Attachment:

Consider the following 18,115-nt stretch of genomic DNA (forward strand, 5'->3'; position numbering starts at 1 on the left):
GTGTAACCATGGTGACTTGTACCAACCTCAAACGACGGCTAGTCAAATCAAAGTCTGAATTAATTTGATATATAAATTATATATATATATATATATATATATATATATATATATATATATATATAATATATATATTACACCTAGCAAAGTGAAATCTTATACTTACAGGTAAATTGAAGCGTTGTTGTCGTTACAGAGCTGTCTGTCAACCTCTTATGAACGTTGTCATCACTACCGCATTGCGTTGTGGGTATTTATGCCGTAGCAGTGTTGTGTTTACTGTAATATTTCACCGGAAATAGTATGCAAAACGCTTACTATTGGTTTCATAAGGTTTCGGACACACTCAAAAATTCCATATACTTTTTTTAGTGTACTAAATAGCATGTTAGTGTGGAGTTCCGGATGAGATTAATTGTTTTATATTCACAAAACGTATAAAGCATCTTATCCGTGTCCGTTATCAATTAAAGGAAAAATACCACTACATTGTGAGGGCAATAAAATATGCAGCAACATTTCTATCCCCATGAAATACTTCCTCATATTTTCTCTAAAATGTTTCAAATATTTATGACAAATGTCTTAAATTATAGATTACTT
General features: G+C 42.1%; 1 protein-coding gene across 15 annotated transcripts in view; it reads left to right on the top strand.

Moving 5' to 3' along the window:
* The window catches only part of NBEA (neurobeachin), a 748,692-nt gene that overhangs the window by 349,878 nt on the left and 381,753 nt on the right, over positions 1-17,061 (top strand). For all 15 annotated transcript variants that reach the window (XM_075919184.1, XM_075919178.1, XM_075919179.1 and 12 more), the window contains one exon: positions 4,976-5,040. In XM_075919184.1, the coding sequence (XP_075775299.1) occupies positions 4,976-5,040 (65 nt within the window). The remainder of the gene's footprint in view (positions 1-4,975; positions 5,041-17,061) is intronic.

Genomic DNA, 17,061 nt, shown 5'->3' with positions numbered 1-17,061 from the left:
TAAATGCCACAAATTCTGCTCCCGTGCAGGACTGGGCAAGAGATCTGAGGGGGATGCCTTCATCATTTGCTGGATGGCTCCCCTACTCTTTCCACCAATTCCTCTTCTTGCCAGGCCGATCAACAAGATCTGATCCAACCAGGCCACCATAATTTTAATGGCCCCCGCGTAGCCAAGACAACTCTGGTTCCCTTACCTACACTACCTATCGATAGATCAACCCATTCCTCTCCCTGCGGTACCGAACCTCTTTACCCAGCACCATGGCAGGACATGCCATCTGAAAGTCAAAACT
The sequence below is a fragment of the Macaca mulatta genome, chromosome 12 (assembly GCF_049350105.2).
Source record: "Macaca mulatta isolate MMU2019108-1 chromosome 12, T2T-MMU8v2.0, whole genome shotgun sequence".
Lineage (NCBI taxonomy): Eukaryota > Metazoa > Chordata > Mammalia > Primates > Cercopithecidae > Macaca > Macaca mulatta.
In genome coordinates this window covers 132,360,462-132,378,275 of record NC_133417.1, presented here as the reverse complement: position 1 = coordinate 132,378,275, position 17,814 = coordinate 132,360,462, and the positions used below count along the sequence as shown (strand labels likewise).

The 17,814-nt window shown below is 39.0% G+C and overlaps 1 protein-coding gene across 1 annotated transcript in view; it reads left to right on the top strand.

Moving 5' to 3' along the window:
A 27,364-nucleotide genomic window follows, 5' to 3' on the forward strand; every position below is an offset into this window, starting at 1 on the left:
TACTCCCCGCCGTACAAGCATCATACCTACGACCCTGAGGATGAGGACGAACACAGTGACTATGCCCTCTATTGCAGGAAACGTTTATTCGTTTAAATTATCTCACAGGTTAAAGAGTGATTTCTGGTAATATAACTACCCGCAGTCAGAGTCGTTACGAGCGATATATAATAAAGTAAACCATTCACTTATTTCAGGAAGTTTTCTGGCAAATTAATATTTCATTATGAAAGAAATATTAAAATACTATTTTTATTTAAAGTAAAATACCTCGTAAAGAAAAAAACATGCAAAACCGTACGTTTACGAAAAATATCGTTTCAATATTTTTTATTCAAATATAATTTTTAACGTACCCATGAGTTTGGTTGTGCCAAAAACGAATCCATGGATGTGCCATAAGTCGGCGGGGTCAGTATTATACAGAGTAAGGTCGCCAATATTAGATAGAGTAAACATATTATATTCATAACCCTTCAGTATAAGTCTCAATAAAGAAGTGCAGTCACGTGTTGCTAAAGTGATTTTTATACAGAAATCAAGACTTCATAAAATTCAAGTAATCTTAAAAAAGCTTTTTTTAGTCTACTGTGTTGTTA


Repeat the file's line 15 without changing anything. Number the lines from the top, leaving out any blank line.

TACTCCCCGCCGTACAAGCATCATACCTACGACCCTGAGGATGAGGACGAACACAGTGACTATGCCCTCTATTGCAGGAAACGTTTATTCGTTTAAATTATCTCACAGGTTAAAGAGTGATTTCTGGTAATATAACTACCCGCAGTCAGAGTCGTTACGAGCGATATATAATAAAGTAAACCATTCACTTATTTCAGGAAGTTTTCTGGCAAATTAATATTTCATTATGAAAGAAATATTAAAATACTATTTTTATTTAAAGTAAAATACCTCGTAAAGAAAAAAACATGCAAAACCGTACGTTTACGAAAAATATCGTTTCAATATTTTTTATTCAAATATAATTTTTAACGTACCCATGAGTTTGGTTGTGCCAAAAACGAATCCATGGATGTGCCATAAGTCGGCGGGGTCAGTATTATACAGAGTAAGGTCGCCAATATTAGATAGAGTAAACATATTATATTCATAACCCTTCAGTATAAGTCTCAATAAAGAAGTGCAGTCACGTGTTGCTAAAGTGATTTTTATACAGAAATCAAGACTTCATAAAATTCAAGTAATCTTAAAAAAGCTTTTTTTAGTCTACTGTGTTGTTA